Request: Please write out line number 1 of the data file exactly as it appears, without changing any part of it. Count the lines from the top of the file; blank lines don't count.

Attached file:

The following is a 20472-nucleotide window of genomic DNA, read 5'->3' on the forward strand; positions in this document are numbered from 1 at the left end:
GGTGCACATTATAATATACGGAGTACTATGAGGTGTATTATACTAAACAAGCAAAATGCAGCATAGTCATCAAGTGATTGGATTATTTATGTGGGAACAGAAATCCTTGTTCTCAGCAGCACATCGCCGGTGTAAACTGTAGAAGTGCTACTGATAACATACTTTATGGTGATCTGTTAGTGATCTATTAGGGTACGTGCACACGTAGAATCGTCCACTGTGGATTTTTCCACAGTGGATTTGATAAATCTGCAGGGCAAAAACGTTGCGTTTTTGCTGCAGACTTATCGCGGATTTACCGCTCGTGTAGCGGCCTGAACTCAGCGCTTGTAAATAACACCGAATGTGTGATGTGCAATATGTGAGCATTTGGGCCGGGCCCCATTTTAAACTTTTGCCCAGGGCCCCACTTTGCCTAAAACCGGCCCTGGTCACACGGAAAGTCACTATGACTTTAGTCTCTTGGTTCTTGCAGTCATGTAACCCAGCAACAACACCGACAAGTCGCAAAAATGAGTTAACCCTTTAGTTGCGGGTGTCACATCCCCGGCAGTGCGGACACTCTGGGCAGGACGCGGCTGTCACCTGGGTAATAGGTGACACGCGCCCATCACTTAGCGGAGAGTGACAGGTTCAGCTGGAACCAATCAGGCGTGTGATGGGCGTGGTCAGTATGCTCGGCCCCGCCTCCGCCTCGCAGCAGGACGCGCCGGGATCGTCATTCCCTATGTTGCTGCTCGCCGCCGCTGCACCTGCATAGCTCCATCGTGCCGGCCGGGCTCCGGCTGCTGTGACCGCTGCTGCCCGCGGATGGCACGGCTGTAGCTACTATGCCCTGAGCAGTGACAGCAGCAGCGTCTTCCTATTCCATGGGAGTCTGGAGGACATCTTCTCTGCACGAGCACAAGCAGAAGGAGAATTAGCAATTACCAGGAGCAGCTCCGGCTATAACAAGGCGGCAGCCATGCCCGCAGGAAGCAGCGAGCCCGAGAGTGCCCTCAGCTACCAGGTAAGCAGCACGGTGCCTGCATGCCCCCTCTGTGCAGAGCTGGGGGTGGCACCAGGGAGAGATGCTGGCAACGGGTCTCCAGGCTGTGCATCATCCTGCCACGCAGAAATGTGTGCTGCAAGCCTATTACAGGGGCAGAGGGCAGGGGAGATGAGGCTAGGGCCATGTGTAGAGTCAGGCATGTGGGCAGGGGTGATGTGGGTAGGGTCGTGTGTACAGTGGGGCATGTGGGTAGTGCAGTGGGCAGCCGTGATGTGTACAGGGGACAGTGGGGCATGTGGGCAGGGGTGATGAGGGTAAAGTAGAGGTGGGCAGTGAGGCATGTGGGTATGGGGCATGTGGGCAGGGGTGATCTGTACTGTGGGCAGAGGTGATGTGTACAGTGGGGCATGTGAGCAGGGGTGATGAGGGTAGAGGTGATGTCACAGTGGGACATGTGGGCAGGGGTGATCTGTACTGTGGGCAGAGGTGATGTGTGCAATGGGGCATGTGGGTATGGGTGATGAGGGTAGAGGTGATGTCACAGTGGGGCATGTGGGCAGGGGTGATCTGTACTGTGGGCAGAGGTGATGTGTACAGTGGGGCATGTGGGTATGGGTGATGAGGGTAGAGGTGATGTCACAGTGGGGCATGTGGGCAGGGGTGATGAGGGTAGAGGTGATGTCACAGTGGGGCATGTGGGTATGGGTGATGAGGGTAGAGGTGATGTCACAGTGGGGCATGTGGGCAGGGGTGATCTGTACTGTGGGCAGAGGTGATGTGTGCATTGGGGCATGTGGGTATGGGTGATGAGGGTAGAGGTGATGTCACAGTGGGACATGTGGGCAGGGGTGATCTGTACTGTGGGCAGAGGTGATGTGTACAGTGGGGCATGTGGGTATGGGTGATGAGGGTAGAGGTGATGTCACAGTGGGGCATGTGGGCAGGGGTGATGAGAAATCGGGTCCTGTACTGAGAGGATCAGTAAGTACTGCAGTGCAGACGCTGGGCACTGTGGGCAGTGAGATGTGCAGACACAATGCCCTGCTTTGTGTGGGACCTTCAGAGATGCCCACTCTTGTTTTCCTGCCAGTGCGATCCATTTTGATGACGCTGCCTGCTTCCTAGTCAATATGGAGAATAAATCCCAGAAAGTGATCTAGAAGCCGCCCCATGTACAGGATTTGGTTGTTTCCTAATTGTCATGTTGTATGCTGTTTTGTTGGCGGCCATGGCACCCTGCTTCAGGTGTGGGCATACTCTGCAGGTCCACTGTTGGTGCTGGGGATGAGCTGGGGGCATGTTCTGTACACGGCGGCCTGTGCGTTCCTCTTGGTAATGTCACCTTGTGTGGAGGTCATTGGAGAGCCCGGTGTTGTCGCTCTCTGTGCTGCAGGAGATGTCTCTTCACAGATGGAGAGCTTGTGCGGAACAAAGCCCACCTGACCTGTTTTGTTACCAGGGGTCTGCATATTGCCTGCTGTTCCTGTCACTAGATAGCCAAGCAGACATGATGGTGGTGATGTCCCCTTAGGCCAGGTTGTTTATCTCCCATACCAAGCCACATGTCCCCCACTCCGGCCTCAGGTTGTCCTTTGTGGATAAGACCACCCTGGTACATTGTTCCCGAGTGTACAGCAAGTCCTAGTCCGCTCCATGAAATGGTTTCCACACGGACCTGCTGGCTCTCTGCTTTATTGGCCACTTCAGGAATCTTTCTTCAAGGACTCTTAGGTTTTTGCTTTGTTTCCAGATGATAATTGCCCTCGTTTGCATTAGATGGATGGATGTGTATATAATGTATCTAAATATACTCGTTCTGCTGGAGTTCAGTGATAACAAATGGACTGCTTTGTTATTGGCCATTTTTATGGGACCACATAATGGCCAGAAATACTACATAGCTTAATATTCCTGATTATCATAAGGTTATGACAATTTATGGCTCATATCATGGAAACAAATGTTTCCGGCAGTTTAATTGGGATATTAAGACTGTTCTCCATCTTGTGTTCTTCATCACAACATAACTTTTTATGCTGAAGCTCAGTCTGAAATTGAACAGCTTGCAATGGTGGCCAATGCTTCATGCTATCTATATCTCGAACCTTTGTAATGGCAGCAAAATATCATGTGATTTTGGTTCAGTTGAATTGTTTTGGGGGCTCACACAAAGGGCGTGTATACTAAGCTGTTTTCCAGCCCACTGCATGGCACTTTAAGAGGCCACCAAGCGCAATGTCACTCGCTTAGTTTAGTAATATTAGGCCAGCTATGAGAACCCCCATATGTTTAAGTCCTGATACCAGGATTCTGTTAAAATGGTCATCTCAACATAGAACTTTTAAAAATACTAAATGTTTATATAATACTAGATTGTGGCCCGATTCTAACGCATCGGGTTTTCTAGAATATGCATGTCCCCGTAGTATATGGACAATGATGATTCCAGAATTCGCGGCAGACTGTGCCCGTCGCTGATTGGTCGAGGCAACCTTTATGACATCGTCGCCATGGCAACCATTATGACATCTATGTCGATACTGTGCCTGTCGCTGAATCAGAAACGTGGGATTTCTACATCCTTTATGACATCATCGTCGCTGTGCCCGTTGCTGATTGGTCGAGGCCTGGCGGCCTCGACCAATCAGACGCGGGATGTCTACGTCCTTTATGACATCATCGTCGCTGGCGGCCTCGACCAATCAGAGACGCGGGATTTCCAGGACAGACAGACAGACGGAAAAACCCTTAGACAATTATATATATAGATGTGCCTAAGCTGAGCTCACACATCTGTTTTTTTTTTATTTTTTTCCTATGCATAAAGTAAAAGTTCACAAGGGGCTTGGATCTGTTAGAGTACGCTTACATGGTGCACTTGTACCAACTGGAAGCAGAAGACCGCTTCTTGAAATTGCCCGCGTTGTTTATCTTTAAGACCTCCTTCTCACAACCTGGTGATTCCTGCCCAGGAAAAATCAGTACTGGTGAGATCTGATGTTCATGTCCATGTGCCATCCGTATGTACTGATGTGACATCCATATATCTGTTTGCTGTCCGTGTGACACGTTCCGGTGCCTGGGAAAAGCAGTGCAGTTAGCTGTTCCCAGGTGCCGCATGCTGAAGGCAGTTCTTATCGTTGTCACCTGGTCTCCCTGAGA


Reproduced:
The following is a 20472-nucleotide window of genomic DNA, read 5'->3' on the forward strand; positions in this document are numbered from 1 at the left end: